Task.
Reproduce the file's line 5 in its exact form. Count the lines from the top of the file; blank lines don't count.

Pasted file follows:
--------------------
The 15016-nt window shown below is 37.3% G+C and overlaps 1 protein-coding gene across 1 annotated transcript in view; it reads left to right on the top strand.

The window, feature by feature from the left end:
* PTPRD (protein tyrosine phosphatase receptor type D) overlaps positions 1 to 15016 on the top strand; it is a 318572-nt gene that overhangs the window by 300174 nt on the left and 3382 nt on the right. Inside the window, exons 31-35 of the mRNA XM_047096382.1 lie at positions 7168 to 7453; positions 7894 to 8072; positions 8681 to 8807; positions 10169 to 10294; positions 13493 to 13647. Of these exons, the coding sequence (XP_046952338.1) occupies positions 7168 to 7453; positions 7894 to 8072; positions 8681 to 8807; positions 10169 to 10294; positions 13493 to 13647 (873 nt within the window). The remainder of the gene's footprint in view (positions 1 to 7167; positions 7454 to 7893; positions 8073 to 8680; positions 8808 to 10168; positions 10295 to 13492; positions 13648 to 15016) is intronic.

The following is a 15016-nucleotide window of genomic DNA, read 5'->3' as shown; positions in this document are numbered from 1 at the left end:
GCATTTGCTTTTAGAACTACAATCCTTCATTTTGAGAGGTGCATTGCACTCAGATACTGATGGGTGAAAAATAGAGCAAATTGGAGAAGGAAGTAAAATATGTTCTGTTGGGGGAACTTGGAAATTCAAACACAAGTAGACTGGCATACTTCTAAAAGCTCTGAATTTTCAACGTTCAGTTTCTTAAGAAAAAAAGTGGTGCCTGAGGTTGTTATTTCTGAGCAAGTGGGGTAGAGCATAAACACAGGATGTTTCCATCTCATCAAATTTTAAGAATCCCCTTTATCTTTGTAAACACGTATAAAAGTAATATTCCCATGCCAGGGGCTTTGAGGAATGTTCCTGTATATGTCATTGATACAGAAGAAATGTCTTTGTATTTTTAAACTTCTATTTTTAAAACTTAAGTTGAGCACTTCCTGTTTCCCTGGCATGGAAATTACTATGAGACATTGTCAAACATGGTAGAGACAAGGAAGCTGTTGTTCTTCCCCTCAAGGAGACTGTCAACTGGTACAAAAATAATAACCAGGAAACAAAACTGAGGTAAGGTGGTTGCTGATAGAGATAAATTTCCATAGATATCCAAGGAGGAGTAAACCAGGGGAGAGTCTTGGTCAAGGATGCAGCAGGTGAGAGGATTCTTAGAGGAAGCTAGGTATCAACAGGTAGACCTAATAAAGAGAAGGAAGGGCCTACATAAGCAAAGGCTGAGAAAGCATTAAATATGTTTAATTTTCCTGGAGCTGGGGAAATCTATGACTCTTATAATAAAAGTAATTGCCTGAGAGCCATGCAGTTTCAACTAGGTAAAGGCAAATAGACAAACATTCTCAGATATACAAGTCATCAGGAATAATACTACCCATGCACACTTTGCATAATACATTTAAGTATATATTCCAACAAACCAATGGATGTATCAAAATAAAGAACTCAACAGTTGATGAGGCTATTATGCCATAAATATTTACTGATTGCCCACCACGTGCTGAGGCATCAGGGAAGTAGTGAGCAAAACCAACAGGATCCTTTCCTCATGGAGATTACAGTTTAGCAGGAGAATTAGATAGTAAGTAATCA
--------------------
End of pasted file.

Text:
GCATTTGCTTTTAGAACTACAATCCTTCATTTTGAGAGGTGCATTGCACTCAGATACTGATGGGTGAAAAATAGAGCAAATTGGAGAAGGAAGTAAAATATGTTCTGTTGGGGGAACTTGGAAATTCAAACACAAGTAGACTGGCATACTTCTAAAAGCTCTGAATTTTCAACGTTCAGTTTCTTAAGAAAAAAAGTGGTGCCTGAGGTTGTTATTTCTGAGCAAGTGGGGTAGAGCATAAACACAGGATGTTTCCATCTCATCAAATTTTAAGAATCCCCTTTATCTTTGTAAACACGTATAAAAGTAATATTCCCATGCCAGGGGCTTTGAGGAATGTTCCTGTATATGTCATTGATACAGAAGAAATGTCTTTGTATTTTTAAACTTCTATTTTTAAAACTTAAGTTGAGCACTTCCTGTTTCCCTGGCATGGAAATTACTATGAGACATTGTCAAACATGGTAGAGACAAGGAAGCTGTTGTTCTTCCCCTCAAGGAGACTGTCAACTGGTACAAAAATAATAACCAGGAAACAAAACTGAGGTAAGGTGGTTGCTGATAGAGATAAATTTCCATAGATATCCAAGGAGGAGTAAACCAGGGGAGAGTCTTGGTCAAGGATGCAGCAGGTGAGAGGATTCTTAGAGGAAGCTAGGTATCAACAGGTAGACCTAATAAAGAGAAGGAAGGGCCTACATAAGCAAAGGCTGAGAAAGCATTAAATATGTTTAATTTTCCTGGAGCTGGGGAAATCTATGACTCTTATAATAAAAGTAATTGCCTGAGAGCCATGCAGTTTCAACTAGGTAAAGGCAAATAGACAAACATTCTCAGATATACAAGTCATCAGGAATAATACTACCCATGCACACTTTGCATAATACATTTAAGTATATATTCCAACAAACCAATGGATGTATCAAAATAAAGAACTCAACAGTTGATGAGGCTATTATGCCATAAATATTTACTGATTGCCCACCACGTGCTGAGGCATCAGGGAAGTAGTGAGCAAAACCAACAGGATCCTTTCCTCATGGAGATTACAGTTTAGCAGGAGAATTAGATAGTAAGTAATCA